Advocate Safehouse, a Glenwood Springs-based nonprofit, provides bilingual and culturally sensitive services and support to survivors of domestic violence and sexual assault in Garfield County, through safe housing and education.

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Estefania Acosta first came from Mexico with her mother and father at the age of five to live with her grandmother in the Roaring Fork Valley. They came here without documents and returned to Mexico a couple of years later. Acosta said, throughout her childhood, she would go back and forth from Mexico to Colorado.

She does remember that as a child she used someone else’s documents to cross the border. Her parents would cross the border on foot, while she would cross the border, in a car, with strangers who pretended to be her parents. Once Acosta crossed the border she would be picked up by a family member or a family friend and travel with them to be reunited with her parents in Colorado.

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Eventually, Acosta, the oldest child, would be crossing the border with her siblings. She recalls, “We were all in a car and we were going across the border with a family. I remember my pretend parents and they were like, ‘Your name is Hilda.’ It was so weird to hear them say that and they had their own kid in the car, and it was ‘Hilda’s’ brother. He would call me Hilda for everything. I remember feeling just so weird, you know, that’s not my name.”

She said she did not worry about having to remember those names, as immigration officials never asked children questions.

Acosta is now documented and works as a bilingual advocate at the Advocate Safehouse Project. She says of recent events in this country, “the mass shooting in El Paso just brought so much anxiety to me, because this person targeted Mexican immigrants.”

Safehouse Community Education Advocate Sarah Buckley says the immigrant population they see is a combination of people leaving their home country due to fleeing intimate partner violence and/or family generational systems of sexual violence. She said they flee “in order to protect their kids from what happened to them.”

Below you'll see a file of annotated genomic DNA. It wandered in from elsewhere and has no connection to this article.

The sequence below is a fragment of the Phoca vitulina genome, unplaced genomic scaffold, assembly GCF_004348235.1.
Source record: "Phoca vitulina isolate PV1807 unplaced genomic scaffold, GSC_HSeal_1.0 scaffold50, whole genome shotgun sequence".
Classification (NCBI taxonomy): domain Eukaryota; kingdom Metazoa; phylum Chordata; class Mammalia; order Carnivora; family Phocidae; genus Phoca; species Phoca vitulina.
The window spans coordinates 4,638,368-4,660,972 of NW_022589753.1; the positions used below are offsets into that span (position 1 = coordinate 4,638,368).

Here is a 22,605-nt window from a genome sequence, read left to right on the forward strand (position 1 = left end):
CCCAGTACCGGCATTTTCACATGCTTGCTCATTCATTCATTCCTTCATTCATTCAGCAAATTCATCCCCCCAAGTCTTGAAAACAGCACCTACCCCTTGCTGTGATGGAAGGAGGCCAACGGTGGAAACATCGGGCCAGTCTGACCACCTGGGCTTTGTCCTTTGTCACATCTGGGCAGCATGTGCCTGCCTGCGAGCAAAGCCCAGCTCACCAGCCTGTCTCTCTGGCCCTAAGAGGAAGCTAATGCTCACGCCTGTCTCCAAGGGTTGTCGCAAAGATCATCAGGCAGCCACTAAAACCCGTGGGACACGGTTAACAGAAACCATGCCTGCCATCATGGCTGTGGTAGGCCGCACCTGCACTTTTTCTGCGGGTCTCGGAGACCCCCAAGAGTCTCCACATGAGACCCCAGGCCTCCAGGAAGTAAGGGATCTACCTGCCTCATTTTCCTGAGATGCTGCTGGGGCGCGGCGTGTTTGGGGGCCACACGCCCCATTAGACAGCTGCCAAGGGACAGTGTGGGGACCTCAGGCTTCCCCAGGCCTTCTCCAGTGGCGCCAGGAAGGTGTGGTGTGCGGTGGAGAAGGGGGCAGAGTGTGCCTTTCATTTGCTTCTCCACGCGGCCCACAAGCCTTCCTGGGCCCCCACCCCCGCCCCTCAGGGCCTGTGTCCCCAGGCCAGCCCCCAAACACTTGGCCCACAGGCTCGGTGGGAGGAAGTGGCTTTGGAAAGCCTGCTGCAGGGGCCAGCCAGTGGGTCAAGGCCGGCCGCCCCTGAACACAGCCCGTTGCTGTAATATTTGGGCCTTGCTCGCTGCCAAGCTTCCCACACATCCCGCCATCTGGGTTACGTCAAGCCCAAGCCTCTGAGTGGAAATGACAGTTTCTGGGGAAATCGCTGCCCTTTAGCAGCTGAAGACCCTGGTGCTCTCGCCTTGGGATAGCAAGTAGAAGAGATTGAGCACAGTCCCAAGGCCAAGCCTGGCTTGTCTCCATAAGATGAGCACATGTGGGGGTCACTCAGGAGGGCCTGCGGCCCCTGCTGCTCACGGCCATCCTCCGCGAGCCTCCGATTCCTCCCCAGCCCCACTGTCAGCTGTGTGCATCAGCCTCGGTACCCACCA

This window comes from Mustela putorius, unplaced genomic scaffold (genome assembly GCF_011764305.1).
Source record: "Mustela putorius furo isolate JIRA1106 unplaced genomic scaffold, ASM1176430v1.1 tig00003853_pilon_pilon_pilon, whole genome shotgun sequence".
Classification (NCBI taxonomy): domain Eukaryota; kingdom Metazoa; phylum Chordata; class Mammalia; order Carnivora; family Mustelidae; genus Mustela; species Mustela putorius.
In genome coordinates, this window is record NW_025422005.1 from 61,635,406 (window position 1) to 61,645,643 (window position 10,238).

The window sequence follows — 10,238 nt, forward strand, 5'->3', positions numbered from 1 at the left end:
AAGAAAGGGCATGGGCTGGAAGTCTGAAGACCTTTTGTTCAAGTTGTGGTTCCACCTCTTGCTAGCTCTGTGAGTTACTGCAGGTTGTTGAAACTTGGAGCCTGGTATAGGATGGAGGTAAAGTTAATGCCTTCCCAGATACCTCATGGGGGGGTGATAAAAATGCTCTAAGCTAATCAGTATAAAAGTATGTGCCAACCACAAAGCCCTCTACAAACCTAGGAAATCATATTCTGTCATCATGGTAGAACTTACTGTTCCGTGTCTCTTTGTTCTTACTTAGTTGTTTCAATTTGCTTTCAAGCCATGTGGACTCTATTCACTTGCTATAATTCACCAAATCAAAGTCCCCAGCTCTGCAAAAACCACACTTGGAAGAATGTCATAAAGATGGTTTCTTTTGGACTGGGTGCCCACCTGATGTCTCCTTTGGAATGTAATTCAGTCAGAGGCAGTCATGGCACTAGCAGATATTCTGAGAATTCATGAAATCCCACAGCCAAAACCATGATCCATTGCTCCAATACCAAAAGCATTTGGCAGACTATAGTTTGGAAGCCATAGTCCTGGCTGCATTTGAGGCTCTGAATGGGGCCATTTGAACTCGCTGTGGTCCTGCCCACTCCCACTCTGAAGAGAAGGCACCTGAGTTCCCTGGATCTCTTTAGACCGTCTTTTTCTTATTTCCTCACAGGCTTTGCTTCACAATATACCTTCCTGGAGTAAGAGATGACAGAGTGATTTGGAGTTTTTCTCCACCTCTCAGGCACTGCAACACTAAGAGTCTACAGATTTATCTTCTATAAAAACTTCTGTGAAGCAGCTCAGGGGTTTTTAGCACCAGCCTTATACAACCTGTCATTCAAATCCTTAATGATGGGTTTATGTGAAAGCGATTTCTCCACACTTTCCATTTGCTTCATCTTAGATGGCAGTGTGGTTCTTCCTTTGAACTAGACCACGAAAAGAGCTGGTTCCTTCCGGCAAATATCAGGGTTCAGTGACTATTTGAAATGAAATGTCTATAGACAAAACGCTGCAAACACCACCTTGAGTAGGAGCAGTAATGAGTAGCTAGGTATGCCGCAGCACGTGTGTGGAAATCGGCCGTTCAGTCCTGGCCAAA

Buckley talks about the different responses to trauma and the body’s built-in system designed to protect us from a threat or danger. There are four basic defensive responses: fight (anger), flight (anxiety), freeze (disassociation), and fold (helplessness). Buckley says in their work with immigrants they see that fold response to trauma.

The fold response is the reaction of giving into somebody due to their level of power, or because you need something from them. Buckley explains that “You need the help from the coyotes to get through this journey. They have the food and the water; they know the path; if they wanted to leave you out in the middle of nowhere or if they wanted to expose you to cartels, or whatever the case may be.”

Buckley says coyotes may use threats, such as, “You know, ‘if you keep on this journey to cross the border, you’re gonna need to do x, y, and z.’ That’s one that is definitely prevalent as far as the psychophysiological response to trauma, and a lot of times gets left out but is very much prevalent.”

Advocate Safehouse Project’s services are free and confidential for survivors of domestic violence and sexual assault and their children, regardless of documentation status. You can contact them at 945-2632 or office@advocatesafehouse.org.